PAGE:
The more we know about each other, the more we can accept our selves, when we do meet that strange host of inner realities in the privacy of the night. That's if we're not quenching or transforming them with music or fiction. Whose strife is it anyway? The shadow selves shrink if they can't feed on their staple diet of fear, and good riddance, except that they are paradoxically colourful and come close when there's nothing else.

John Twelve Hawks argues that we are living in constant fear, that fear is foisted upon us by the media. If this is so, then we may be in a kind of emotional seesaw, oscillating between fear and release. I certainly am, but whether this is privately or publicly induced, I don't know. Economic recession seems to create pervasive fear, while boom spreads pervasive conformity, though not necessarily ease. One becomes what one does. One is what one wears. One must account for oneself. The Spanish philosopher, Balthasar Gracian, wrote these words of 'worldly wisdom' back in the 1600s—how very modern of him:

Man is born a barbarian, and only raises himself above the beast by culture. Culture therefore makes the man; the more a man, the higher. Thanks to it, Greece could call the rest of the world barbarians. Ignorance is very raw; nothing contributes so much to culture as knowledge. But even knowledge is coarse if without elegance. Not alone must our intelligence be elegant, but our desires, and above all our conversation. Some men are naturally elegant in internal and external qualities, in their thoughts, in their address, in their dress, which is the rind of the soul, and in their talents, which is its fruit. There are others, on the other hand, so gauche that everything about them, even their very excellence, is tarnished by an intolerable and barbaric want of neatness. (6)

Fear and control, absence of choice, must be strong concerns in my vision of the world, because they crop up whenever I plot a story, which I usually do by letting one step lead another. In the highly-controlled slate city of my recently completed verse fantasy, the sacred text declares:

A solitary stone is a weak one, prone to obsolescence worse than death.
And so the Great Crush decreed unity, amalgamation. To be annexed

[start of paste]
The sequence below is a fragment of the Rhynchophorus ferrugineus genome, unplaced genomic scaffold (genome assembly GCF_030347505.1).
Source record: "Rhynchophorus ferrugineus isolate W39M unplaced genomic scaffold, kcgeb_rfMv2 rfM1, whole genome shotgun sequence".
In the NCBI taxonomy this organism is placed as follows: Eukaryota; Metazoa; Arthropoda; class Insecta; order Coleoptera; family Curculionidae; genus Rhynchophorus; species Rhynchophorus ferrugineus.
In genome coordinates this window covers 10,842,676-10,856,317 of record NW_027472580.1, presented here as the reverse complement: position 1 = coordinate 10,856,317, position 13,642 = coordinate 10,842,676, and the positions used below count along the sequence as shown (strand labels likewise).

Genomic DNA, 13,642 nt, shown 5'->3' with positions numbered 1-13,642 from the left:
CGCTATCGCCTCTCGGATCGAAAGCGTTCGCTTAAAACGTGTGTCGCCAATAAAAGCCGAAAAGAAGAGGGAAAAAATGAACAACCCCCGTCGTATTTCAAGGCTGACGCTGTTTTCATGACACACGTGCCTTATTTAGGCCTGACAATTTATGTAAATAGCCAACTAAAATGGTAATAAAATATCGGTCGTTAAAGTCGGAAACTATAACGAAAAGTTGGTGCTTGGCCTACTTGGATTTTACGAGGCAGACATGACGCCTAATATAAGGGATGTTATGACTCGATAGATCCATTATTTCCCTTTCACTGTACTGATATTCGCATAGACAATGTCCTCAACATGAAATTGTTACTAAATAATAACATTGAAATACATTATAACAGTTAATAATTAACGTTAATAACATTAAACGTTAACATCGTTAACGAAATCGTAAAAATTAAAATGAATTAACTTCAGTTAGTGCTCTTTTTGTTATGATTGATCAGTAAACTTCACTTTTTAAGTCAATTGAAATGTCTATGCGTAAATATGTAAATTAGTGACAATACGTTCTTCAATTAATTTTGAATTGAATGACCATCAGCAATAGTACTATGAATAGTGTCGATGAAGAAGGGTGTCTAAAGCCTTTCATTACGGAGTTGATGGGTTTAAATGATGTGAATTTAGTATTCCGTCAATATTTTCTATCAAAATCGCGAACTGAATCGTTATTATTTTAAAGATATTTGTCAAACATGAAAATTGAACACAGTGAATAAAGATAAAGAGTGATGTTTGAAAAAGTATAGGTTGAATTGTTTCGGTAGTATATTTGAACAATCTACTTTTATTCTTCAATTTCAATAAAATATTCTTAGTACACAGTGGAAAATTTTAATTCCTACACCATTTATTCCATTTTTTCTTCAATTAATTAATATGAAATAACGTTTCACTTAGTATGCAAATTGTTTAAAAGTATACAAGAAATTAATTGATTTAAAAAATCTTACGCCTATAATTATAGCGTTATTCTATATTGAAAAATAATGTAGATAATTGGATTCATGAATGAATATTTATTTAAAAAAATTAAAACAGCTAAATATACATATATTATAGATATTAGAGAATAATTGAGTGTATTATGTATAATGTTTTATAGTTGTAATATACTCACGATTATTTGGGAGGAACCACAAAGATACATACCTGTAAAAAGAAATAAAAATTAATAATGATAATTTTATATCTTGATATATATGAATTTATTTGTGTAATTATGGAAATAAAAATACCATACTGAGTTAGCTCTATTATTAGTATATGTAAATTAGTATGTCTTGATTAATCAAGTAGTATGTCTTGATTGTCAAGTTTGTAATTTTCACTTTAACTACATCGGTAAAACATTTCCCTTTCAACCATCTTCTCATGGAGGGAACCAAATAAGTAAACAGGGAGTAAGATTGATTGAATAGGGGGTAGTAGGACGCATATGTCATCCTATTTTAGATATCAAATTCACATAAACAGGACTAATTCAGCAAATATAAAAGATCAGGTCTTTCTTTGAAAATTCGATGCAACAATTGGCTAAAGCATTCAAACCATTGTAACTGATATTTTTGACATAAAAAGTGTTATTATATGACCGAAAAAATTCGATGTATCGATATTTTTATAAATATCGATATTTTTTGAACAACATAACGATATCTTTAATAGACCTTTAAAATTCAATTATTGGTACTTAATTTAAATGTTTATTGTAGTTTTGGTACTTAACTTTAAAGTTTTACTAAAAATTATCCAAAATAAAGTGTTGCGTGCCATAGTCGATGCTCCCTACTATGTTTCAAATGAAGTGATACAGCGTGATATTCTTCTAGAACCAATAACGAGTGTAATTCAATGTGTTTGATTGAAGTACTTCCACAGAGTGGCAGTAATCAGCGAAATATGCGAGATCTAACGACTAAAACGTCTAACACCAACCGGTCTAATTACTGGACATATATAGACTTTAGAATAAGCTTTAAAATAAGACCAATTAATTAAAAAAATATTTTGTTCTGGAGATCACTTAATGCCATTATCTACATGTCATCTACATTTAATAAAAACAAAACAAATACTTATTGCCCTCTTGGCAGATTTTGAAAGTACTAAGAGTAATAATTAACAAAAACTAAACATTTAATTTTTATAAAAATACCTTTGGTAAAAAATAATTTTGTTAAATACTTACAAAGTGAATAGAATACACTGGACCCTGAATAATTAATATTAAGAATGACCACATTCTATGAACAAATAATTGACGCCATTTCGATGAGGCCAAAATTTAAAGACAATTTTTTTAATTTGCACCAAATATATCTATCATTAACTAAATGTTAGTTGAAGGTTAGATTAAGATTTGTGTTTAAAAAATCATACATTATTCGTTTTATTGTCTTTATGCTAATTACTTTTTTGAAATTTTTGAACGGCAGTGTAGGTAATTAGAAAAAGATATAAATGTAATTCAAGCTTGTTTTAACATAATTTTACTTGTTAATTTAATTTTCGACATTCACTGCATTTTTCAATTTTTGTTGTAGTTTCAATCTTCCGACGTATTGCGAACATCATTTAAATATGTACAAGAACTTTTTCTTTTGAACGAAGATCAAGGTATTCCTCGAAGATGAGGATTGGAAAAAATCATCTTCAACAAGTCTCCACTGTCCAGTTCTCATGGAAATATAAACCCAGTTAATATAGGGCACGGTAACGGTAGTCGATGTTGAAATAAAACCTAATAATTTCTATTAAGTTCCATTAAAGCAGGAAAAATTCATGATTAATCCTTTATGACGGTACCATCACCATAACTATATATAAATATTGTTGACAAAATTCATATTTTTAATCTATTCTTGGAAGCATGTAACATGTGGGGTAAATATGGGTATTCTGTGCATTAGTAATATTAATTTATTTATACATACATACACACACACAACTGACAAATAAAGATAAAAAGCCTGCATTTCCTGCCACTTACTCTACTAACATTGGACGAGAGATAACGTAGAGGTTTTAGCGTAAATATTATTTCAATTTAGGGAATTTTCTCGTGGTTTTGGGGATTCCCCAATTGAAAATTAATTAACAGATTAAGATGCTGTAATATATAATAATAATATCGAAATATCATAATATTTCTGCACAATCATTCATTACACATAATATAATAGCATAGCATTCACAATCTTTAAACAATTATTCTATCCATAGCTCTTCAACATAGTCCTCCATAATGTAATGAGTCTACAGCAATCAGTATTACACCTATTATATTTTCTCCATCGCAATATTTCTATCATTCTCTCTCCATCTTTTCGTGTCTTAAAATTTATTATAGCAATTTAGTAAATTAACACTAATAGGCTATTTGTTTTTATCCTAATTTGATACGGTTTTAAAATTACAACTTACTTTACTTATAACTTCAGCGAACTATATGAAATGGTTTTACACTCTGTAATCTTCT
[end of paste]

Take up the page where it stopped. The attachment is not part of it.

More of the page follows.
by the march of empire is to be forever famed and tasting the breadth
of immortality. Little becomes great in the large; morpheme to lexicon. (7)

Reduction of privacy may be the price we pay for prosperity, and also for truth and justice. There's nothing attractive about repressive or compulsive secrecy. But there are loyalties, and there are respectful silences. There are also blank silences, without continued, impulsive heaping up of the prevailing facile phrases and explanations. There are inner faces and no faces. Silence is often simply silence. How many conversations properly tell? What light properly reveals? There's always some spot under the radar, if we're careful to preserve a space.

Look, says Parvit, don’tlook. I am just one, norace,
nobody. Noseless, geneless, wealthless, skilless, mute.

In my dark niche I am noglow and below your sweep,
will preserve all that I am unabscessed, if unformed. (8)

As for who's writing this, human or machine, inner or outer, I really can't tell.

(1) London Press: Westbourne Press, 2012
(2) New York: Knopf Doubleday, 2014
(4) War and Peace, Book Seven, Chapter I
(5) Savage Solitude: Reflections of a Reluctant Loner, Dedalus Press, 2013, p. 24
(6) 'Aphorism #87: Culture and Elegance', from Oráculo manual y arte de prudencia (1647), translated as The Art of Worldly Wisdom by Joseph Jacobs, New York: Macmillan & Co. Ltd., 1904. Online at:
(7) From 'Genesis: The Lore of the Ancestors', unpublished
(8) From 'Hide', unpublished verse fantasy